Flu activity during the 2020-2021 season was very low, likely because of COVID-19 prevention measures – and it’s important to know that immune protection against flu decreases over time, so many people may have reduced immunity to flu this season. As we celebrate this holiday season, health experts at the Centers for Disease Control and Prevention (CDC) are particularly concerned about the impact reduced immunity could have on people who are already at higher risk of developing serious flu complications, including those with certain chronic health conditions like asthma, heart disease and diabetes.
“CDC estimates that only about half of adults 18 to 64 years of age with at least one chronic health condition received a flu vaccine last season,” Dr. Michael Jhung, a medical officer with CDC’s Influenza Division, said. “This means many people who are most vulnerable to getting very sick with flu are not getting the protection they need.”
While it is ideal to get a flu vaccine before flu starts spreading in your community, getting vaccinated later is still beneficial during most seasons. Flu most commonly peaks in February and significant activity can continue into May, so there is still time to get vaccinated if you haven’t already. This National Influenza Vaccination Week, go to your doctor or local pharmacy to get your flu vaccine, encourage your loved ones to get their flu vaccine, and learn more about the benefits of getting vaccinated against flu.
Did you know? Flu vaccines are the only vaccines that protect against flu
Flu and COVID-19 are different diseases caused by different viruses. Flu vaccines protect against the four flu viruses that research indicates will be the most common during flu season, and COVID-19 vaccines protect against the virus that causes COVID-19. One vaccine is not a substitute or a replacement for the other.
Both vaccines are recommended, and it’s important that people be up to date on their recommended flu and COVID-19 vaccines. In fact, a flu vaccine and a COVID-19 vaccine can be given during the same visit, if the timing coincides.
Flu vaccines are critical for people with certain chronic health conditions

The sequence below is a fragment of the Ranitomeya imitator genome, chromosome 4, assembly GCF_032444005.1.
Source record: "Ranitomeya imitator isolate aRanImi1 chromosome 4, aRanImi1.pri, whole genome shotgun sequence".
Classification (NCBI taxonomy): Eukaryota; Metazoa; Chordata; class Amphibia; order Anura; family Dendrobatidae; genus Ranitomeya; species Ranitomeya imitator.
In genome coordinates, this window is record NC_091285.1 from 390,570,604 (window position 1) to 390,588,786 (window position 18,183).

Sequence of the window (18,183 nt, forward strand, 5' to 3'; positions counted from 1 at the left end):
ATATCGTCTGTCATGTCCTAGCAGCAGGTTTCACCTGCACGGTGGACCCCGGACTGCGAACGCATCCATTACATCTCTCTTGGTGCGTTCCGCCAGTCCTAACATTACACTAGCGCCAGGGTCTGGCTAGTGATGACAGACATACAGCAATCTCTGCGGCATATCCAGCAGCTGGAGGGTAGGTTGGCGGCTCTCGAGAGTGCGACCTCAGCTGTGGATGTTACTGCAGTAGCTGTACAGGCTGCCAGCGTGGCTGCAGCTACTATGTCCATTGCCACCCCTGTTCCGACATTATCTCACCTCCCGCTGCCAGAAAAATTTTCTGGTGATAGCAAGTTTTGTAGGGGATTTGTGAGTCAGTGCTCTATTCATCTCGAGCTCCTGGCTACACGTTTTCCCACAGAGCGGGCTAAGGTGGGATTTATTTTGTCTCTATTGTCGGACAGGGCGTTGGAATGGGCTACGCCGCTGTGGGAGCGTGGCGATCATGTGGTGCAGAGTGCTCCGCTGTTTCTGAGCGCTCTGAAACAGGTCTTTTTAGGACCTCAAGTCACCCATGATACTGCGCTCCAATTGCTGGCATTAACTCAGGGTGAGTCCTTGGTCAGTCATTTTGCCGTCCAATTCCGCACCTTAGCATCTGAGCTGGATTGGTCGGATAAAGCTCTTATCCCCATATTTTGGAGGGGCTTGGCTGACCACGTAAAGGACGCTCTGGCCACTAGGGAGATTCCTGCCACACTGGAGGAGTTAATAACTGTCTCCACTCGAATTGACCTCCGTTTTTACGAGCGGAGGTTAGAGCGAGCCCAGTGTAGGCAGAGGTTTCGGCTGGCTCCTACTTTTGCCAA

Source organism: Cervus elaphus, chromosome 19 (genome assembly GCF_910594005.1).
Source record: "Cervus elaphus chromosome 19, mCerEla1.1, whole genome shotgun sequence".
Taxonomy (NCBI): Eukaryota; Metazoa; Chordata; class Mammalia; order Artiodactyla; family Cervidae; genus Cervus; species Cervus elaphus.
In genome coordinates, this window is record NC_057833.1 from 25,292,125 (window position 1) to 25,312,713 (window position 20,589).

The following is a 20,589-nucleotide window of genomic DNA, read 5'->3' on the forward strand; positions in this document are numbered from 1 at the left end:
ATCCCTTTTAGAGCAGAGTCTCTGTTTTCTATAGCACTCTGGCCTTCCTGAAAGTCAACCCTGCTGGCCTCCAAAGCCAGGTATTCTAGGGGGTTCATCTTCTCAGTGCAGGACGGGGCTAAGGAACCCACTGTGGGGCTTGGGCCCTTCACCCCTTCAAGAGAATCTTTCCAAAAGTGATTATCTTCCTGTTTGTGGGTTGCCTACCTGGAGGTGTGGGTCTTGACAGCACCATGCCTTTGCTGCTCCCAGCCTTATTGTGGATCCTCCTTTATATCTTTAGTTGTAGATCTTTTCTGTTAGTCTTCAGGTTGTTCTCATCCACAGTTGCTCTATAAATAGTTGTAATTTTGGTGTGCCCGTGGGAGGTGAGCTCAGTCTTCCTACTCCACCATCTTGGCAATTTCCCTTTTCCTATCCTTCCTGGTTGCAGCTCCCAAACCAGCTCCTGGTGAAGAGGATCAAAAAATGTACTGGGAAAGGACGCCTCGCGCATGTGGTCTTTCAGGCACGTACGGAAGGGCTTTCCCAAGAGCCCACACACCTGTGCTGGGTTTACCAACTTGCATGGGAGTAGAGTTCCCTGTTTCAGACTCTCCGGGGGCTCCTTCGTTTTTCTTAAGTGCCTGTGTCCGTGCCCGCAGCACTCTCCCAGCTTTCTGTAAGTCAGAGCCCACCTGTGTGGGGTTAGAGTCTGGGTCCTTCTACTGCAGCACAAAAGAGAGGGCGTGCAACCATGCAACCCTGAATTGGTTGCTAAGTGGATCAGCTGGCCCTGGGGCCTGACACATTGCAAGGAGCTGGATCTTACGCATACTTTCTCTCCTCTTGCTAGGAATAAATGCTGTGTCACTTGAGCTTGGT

Adults with asthma, heart disease, diabetes and certain other chronic health conditions are at higher risk of developing potentially serious flu complications, including hospitalization or even death. In past flu seasons, 9 out of 10 adults hospitalized with flu had at least one reported underlying medical condition.
Additionally, CDC’s first estimates for flu vaccine uptake among children and pregnant people so far this flu season are lower than the same time last season. This could be dangerous for many of the people in these groups as well who may also be at higher risk of developing serious flu complications. Flu vaccines can be lifesaving in children, and flu vaccination helps protect pregnant people during pregnancy, as well as their baby for several months after birth.
Flu vaccines are needed every year – and there’s still time to get vaccinated
Flu viruses are constantly changing, and multiple flu viruses can circulate at the same time during any given flu season. Because of this, flu vaccines are reviewed each year and updated as needed – in fact, two of the components included in this year’s vaccine were updated from last year to better match flu viruses that are expected to spread in the U.S. this season. Getting an annual flu vaccine is recommended for everyone 6 months and older and is the best way to help protect against flu. There’s still time for you and your loved ones to get vaccinated; get your flu vaccine today.